We got to meet our first high profile cycling associate of the day, Rakesh Okuku alias the Black Indian (In his words), heading out on his business. A short chat with Indian Blackie, we then headed on to turn left at Kimbo Resort route. Some bumpy road it is till we turned back onto the bypass and towards the entry into the thick cypress trees. But the mud, the mud! 10 meters on it and our rough machines weighed ten kilos more each. Baby bee already went ahead of Her mates till Moses called off the trail ride on this forest’s tracks. The sticks nearby proved a necessary tool for mud removal off the brake systems and tyres. Baby Bee now looked like a ft bike, thick brown cover atop Her red-black Wild Cat tyres. It’s 9.09am, ample time for the ride to proceed, so Double O, being the master of off-roads in the group, suggested a route that will take us from Gikambura to Zambezi and cut onwards to Gitaru. Agreed, we set out back to the road we started off from. Cutting the tarmac from one murram to another, we ended up an escarpment lower into the Great Rift Valley floor a few kilometers away from the finish line of Velonos’ Kibiku Forest Off-road Race. Beautiful green savannah and a blue hue view of Ngong Hills’ back, the terrain was not tubular tyres friendly. Thickets with 3 inch long thorns, we had to get back to the main road. 2 kilometers and meters shy of the next town, we branched right. We looked like tourists, local though, children cheering us on and admiring out tight fittings. Whistle in my mouth, I had that weird bad feeling that something is about to happen. “Damn it not now, I’m on rough terrain fun,” I said to myself. Shrugging that premonition off, I gave a three sequence whistle as I descended down the low drop to the eager boy looking with admiration at me and right on afterwards my bidon (water bottle) jumped off the water cage, popped open the top and spilled my fresh Gathondeki water onto unfamiliar sand. “You okay Sam,” said Benson.” I lost my water,” I replied as I drank the 50ml that remained. “Don’t worry; I’ll should you where you can refill up ahead. This place has a lot of water,” he concluded. I could see that: pools and pools of small ponds like Kenyatta Road towards Gatundu. I even saw some ingenuity of a small house perfectly raised on 4 stilts right above the flooded plain. Time to get wet to the ankles, we reached a flooded section on the murram. Double O rode on first, nearly getting stuck in the pool. Benson followed on his 700c hard tail. Thin tyres under unseen rockiness under water made him wobble and his feet went into the deep. Moses was having a blast video capturing the crossing. Now it was his turn, the one half of the 700c in the group. Wisely crossing and barely getting his feet soaked, he made it across. Chris the Beast looked on and became lightened with an idea. Quickly, he took off his boots and socks before riding through the fun obstacle. Jimmy followed on with ease, having mapped out the safest path through the paddle. Marshiel, exercising his knees and psyching himself up, rode tactfully across like a boss. Now it was Tsibekican’s turn.”Sam wants to zoom through,” Moses added to the anticipation of how the Gathondeki Man is going to wade through. I turned back, gear ratio at 38*28, turned back forth and zoomed on, splashing water away like I was driving a Safari Rally car. Baby Bee came out looking clean as a new pin and my boots were dripping off the dried mud, clean as well.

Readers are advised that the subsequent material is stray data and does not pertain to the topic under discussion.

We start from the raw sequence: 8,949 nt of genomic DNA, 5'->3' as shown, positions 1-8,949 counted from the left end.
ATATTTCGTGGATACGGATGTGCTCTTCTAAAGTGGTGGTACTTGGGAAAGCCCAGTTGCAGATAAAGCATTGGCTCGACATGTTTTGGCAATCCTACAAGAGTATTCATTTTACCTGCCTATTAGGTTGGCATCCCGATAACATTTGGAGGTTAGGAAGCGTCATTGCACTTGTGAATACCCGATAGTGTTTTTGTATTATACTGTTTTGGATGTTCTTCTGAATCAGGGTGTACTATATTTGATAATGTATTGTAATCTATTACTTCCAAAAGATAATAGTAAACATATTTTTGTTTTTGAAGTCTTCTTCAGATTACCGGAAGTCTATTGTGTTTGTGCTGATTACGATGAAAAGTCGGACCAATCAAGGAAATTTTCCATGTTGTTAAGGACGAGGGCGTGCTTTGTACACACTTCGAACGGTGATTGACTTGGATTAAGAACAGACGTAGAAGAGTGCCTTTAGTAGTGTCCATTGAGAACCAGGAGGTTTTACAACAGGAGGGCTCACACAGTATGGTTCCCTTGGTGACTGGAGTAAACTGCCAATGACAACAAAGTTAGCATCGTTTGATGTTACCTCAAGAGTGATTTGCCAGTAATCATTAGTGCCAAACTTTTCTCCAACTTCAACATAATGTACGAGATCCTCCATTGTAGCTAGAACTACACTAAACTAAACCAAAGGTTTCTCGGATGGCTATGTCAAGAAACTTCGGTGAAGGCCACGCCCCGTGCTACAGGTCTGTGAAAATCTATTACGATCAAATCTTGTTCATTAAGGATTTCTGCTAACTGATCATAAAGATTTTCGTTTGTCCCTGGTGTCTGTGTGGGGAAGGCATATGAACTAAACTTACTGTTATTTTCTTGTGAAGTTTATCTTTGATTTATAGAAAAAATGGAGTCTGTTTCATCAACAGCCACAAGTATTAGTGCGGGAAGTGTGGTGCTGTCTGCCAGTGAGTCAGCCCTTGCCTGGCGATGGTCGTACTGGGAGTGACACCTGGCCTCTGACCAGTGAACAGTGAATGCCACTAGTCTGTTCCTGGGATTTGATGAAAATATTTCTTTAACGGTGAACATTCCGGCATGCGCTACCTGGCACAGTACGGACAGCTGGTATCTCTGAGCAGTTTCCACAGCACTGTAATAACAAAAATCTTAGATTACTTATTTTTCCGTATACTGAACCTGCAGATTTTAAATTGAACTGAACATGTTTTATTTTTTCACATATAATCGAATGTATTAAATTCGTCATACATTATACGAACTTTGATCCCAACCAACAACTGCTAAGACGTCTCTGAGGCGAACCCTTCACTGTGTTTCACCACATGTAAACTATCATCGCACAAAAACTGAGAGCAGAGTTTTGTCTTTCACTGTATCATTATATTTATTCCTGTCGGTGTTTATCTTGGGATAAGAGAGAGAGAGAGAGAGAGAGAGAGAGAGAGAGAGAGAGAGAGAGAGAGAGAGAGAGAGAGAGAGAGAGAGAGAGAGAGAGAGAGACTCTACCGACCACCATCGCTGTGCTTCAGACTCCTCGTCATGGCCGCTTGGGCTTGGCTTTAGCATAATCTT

End of Part 1……
Crossing a wetty obstacle